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Dutch/Irish Co-Operation on Food Research

Closer strategic links between Ireland and the Netherlands in the area of food research are being developed, particularly in the fields of food technology and food and health. As part of this initiative, the Dutch Ambassador to Ireland, Mr Robert Engels, visited the Teagasc Food Research Centre, Moorepark, Fermoy, Co Cork on Monday, 18 April.

 

Head of Food Research in Teagasc, Professor Paul Ross presented an overview of the Teagasc food research programme to the Ambassador, followed by a tour of the Teagasc facilities including the National Imaging Centre, the Bio Functional Food Engineering Facility and the Dairy Products Pilot Plant, Moorepark Technology Ltd.  Professor Ross noted the tremendous potential there exists for collaboration across the countries particularly in the areas of food and health, functional foods and dairy technology.  Indeed, the timing for this may be particularly opportune given the current plans for dairy expansion.  “We are already working with many Dutch institutes, companies and universities and this initiative would copper fasten these interactions in a way that should lead to significant economic development on both sides," said Professor Ross.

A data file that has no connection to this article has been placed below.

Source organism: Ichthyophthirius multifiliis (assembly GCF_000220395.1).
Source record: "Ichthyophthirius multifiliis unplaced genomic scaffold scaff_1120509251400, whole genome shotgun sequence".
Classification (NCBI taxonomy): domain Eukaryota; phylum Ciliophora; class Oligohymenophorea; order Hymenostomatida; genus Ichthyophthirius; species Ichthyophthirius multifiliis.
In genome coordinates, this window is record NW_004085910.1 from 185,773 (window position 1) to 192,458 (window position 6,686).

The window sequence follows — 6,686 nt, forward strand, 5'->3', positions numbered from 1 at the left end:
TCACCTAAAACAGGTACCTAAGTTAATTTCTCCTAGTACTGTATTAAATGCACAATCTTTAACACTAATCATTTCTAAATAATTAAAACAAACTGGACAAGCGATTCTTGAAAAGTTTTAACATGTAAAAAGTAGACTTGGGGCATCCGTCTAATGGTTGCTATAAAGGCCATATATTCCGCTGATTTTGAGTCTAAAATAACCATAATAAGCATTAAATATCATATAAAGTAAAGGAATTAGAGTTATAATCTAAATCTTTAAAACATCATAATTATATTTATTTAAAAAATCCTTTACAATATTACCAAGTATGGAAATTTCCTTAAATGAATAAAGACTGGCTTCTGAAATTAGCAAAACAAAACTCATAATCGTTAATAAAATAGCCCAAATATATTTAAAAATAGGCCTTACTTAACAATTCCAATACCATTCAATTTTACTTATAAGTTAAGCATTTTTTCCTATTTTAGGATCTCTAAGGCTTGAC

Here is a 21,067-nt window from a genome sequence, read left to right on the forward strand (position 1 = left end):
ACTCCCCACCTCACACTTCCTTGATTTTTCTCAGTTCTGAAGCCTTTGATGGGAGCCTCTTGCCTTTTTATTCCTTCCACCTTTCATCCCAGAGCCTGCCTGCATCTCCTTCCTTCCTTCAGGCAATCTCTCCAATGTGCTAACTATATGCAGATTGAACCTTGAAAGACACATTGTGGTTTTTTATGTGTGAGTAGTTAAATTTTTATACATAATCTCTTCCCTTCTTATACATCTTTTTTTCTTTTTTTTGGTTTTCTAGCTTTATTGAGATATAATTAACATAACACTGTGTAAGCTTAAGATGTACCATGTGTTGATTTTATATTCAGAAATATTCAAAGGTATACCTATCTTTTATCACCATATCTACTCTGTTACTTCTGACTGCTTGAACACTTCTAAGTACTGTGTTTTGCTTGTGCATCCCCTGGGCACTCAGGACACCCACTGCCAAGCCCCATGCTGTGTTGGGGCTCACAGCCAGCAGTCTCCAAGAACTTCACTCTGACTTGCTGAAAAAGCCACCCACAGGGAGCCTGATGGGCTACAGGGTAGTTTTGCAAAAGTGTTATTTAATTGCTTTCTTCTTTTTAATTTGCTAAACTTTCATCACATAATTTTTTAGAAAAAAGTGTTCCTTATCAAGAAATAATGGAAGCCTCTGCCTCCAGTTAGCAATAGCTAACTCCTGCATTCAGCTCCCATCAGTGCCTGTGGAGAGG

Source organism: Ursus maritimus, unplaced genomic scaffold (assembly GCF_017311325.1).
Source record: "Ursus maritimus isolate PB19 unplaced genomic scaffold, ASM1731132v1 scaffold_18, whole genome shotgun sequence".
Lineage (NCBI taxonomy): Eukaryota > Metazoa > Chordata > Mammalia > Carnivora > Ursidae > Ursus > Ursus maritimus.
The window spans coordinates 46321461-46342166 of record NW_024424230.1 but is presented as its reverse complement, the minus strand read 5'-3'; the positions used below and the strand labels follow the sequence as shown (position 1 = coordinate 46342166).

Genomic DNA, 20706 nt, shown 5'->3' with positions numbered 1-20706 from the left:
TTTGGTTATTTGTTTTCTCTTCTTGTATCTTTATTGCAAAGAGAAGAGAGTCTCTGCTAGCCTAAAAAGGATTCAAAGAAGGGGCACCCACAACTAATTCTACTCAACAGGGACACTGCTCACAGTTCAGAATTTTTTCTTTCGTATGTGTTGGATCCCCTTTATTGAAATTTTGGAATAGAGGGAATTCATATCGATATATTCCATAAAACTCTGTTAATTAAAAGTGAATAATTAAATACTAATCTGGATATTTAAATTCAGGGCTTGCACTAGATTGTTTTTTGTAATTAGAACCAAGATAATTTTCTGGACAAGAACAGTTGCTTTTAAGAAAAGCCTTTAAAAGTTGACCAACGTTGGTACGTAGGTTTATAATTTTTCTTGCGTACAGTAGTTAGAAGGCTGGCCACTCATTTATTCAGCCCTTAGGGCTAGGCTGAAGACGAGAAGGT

Teagasc Director, Professor Gerry Boyle said: “The benefits of enhancing co-operation are many. The food innovation landscapes in Ireland and the Netherlands are very comparable. In both econo­mies the food industry plays a central role. The Irish and Dutch governments and businesses are committed to expanding the sector by investing in food innovation. In some areas, Ireland and the Netherlands will be primarily competitors, but that said, businesses in both countries have a lot to gain from enhancing their co-operation.”

 

The visit of the Dutch Ambassador to the Teagasc facilities is a follow-up to an Irish/Dutch joint food innovation workshop that took place in Dublin last December. Dutch Ambassador Robert Engels said: “Good contacts exist between researchers from both countries and some R&D activities of some Irish companies are based in the Netherlands. Ireland has three big advantages – clean water, environment and a pasture base, which should be fully taken advantage of with regard to dairy products and presents a win-win situation.  This visit to Irish food research facilities in Ireland was planned to take place in advance of the upcoming visit of the Irish President Mary McAleese to the Netherlands that will take place in the next couple of weeks.”

 

Good communication between those involved in food research in both countries exists, due to many existing and historic collaborations, particularly in European funded projects and dairy company interactions.  But it is planned that by adopting an overarching and open food innovation approach, a fresh incentive can be provided for joint economic development in the agri-food sector for both countries.

 

As part of his visit to the UCC/Teagasc Strategic Alliance, the Dutch Ambassador visited the food and health researchers at UCC, on Tuesday, 19 April.